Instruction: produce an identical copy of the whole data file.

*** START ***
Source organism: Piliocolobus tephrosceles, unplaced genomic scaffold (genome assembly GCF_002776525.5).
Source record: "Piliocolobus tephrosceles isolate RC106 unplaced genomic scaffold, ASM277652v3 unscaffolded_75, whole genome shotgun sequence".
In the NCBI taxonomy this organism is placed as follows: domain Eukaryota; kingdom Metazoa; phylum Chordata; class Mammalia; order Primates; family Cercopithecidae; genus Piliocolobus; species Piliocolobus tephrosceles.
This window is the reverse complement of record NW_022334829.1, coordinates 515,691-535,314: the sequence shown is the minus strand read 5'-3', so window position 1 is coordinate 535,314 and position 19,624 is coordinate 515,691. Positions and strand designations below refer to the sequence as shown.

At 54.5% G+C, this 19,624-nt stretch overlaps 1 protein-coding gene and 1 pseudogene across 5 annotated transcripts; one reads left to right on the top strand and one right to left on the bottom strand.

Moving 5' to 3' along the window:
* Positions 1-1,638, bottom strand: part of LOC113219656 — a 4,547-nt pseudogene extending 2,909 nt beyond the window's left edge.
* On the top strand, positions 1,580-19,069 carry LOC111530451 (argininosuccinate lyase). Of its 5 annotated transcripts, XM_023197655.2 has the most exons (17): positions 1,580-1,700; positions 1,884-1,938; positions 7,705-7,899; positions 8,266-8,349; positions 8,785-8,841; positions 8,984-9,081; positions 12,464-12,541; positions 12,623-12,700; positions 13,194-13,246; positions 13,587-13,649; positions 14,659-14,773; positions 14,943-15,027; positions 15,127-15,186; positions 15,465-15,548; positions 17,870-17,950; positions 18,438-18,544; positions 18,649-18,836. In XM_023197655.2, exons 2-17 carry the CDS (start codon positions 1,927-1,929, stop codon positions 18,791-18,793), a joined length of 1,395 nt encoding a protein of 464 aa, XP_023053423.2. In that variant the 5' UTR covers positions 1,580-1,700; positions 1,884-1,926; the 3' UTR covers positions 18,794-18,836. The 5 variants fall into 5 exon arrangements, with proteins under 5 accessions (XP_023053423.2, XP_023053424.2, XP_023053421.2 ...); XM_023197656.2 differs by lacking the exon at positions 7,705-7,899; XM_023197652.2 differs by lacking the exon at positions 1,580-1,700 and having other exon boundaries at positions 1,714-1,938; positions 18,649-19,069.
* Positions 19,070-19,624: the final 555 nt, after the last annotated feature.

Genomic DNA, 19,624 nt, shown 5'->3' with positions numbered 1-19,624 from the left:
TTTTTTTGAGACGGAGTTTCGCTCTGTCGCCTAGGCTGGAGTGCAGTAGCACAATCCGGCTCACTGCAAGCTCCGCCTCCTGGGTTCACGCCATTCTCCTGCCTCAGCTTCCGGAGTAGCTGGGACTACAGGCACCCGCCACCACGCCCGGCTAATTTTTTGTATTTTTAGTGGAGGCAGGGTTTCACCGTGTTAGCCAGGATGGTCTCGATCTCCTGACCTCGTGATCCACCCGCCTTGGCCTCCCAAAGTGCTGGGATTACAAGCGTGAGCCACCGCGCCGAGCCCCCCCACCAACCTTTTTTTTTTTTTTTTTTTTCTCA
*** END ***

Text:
Source organism: Piliocolobus tephrosceles, unplaced genomic scaffold (genome assembly GCF_002776525.5).
Source record: "Piliocolobus tephrosceles isolate RC106 unplaced genomic scaffold, ASM277652v3 unscaffolded_75, whole genome shotgun sequence".
In the NCBI taxonomy this organism is placed as follows: domain Eukaryota; kingdom Metazoa; phylum Chordata; class Mammalia; order Primates; family Cercopithecidae; genus Piliocolobus; species Piliocolobus tephrosceles.
This window is the reverse complement of record NW_022334829.1, coordinates 515,691-535,314: the sequence shown is the minus strand read 5'-3', so window position 1 is coordinate 535,314 and position 19,624 is coordinate 515,691. Positions and strand designations below refer to the sequence as shown.

At 54.5% G+C, this 19,624-nt stretch overlaps 1 protein-coding gene and 1 pseudogene across 5 annotated transcripts; one reads left to right on the top strand and one right to left on the bottom strand.

Moving 5' to 3' along the window:
* Positions 1-1,638, bottom strand: part of LOC113219656 — a 4,547-nt pseudogene extending 2,909 nt beyond the window's left edge.
* On the top strand, positions 1,580-19,069 carry LOC111530451 (argininosuccinate lyase). Of its 5 annotated transcripts, XM_023197655.2 has the most exons (17): positions 1,580-1,700; positions 1,884-1,938; positions 7,705-7,899; positions 8,266-8,349; positions 8,785-8,841; positions 8,984-9,081; positions 12,464-12,541; positions 12,623-12,700; positions 13,194-13,246; positions 13,587-13,649; positions 14,659-14,773; positions 14,943-15,027; positions 15,127-15,186; positions 15,465-15,548; positions 17,870-17,950; positions 18,438-18,544; positions 18,649-18,836. In XM_023197655.2, exons 2-17 carry the CDS (start codon positions 1,927-1,929, stop codon positions 18,791-18,793), a joined length of 1,395 nt encoding a protein of 464 aa, XP_023053423.2. In that variant the 5' UTR covers positions 1,580-1,700; positions 1,884-1,926; the 3' UTR covers positions 18,794-18,836. The 5 variants fall into 5 exon arrangements, with proteins under 5 accessions (XP_023053423.2, XP_023053424.2, XP_023053421.2 ...); XM_023197656.2 differs by lacking the exon at positions 7,705-7,899; XM_023197652.2 differs by lacking the exon at positions 1,580-1,700 and having other exon boundaries at positions 1,714-1,938; positions 18,649-19,069.
* Positions 19,070-19,624: the final 555 nt, after the last annotated feature.

Genomic DNA, 19,624 nt, shown 5'->3' with positions numbered 1-19,624 from the left:
TTTTTTTGAGACGGAGTTTCGCTCTGTCGCCTAGGCTGGAGTGCAGTAGCACAATCCGGCTCACTGCAAGCTCCGCCTCCTGGGTTCACGCCATTCTCCTGCCTCAGCTTCCGGAGTAGCTGGGACTACAGGCACCCGCCACCACGCCCGGCTAATTTTTTGTATTTTTAGTGGAGGCAGGGTTTCACCGTGTTAGCCAGGATGGTCTCGATCTCCTGACCTCGTGATCCACCCGCCTTGGCCTCCCAAAGTGCTGGGATTACAAGCGTGAGCCACCGCGCCGAGCCCCCCCACCAACCTTTTTTTTTTTTTTTTTTTTCTCA